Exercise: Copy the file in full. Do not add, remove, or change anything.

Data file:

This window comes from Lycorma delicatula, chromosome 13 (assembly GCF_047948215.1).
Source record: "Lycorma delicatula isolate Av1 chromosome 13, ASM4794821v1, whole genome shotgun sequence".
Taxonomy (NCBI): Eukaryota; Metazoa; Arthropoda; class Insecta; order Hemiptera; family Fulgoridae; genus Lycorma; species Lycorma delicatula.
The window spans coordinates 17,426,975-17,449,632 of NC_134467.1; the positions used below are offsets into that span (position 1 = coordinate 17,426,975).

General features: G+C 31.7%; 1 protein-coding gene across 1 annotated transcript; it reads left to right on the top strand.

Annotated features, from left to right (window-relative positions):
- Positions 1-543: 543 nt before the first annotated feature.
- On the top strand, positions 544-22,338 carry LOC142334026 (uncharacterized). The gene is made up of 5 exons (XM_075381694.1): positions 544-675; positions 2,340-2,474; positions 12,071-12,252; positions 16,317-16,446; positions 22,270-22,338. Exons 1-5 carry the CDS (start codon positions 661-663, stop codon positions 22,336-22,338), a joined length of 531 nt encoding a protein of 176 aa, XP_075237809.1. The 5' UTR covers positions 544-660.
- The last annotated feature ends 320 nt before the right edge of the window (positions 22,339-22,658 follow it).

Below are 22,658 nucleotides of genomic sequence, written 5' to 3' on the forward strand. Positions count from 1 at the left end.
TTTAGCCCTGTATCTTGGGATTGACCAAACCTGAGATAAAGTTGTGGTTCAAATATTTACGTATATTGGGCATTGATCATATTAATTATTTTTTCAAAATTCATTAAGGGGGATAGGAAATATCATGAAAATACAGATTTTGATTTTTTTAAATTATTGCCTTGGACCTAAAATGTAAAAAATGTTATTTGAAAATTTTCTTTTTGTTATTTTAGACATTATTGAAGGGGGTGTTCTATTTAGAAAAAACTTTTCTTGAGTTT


This window comes from Lycorma delicatula, chromosome 13 (assembly GCF_047948215.1).
Source record: "Lycorma delicatula isolate Av1 chromosome 13, ASM4794821v1, whole genome shotgun sequence".
Taxonomy (NCBI): Eukaryota; Metazoa; Arthropoda; class Insecta; order Hemiptera; family Fulgoridae; genus Lycorma; species Lycorma delicatula.
The window spans coordinates 17,426,975-17,449,632 of NC_134467.1; the positions used below are offsets into that span (position 1 = coordinate 17,426,975).

General features: G+C 31.7%; 1 protein-coding gene across 1 annotated transcript; it reads left to right on the top strand.

Annotated features, from left to right (window-relative positions):
- Positions 1-543: 543 nt before the first annotated feature.
- On the top strand, positions 544-22,338 carry LOC142334026 (uncharacterized). The gene is made up of 5 exons (XM_075381694.1): positions 544-675; positions 2,340-2,474; positions 12,071-12,252; positions 16,317-16,446; positions 22,270-22,338. Exons 1-5 carry the CDS (start codon positions 661-663, stop codon positions 22,336-22,338), a joined length of 531 nt encoding a protein of 176 aa, XP_075237809.1. The 5' UTR covers positions 544-660.
- The last annotated feature ends 320 nt before the right edge of the window (positions 22,339-22,658 follow it).

Below are 22,658 nucleotides of genomic sequence, written 5' to 3' on the forward strand. Positions count from 1 at the left end.
TTTAGCCCTGTATCTTGGGATTGACCAAACCTGAGATAAAGTTGTGGTTCAAATATTTACGTATATTGGGCATTGATCATATTAATTATTTTTTCAAAATTCATTAAGGGGGATAGGAAATATCATGAAAATACAGATTTTGATTTTTTTAAATTATTGCCTTGGACCTAAAATGTAAAAAATGTTATTTGAAAATTTTCTTTTTGTTATTTTAGACATTATTGAAGGGGGTGTTCTATTTAGAAAAAACTTTTCTTGAGTTT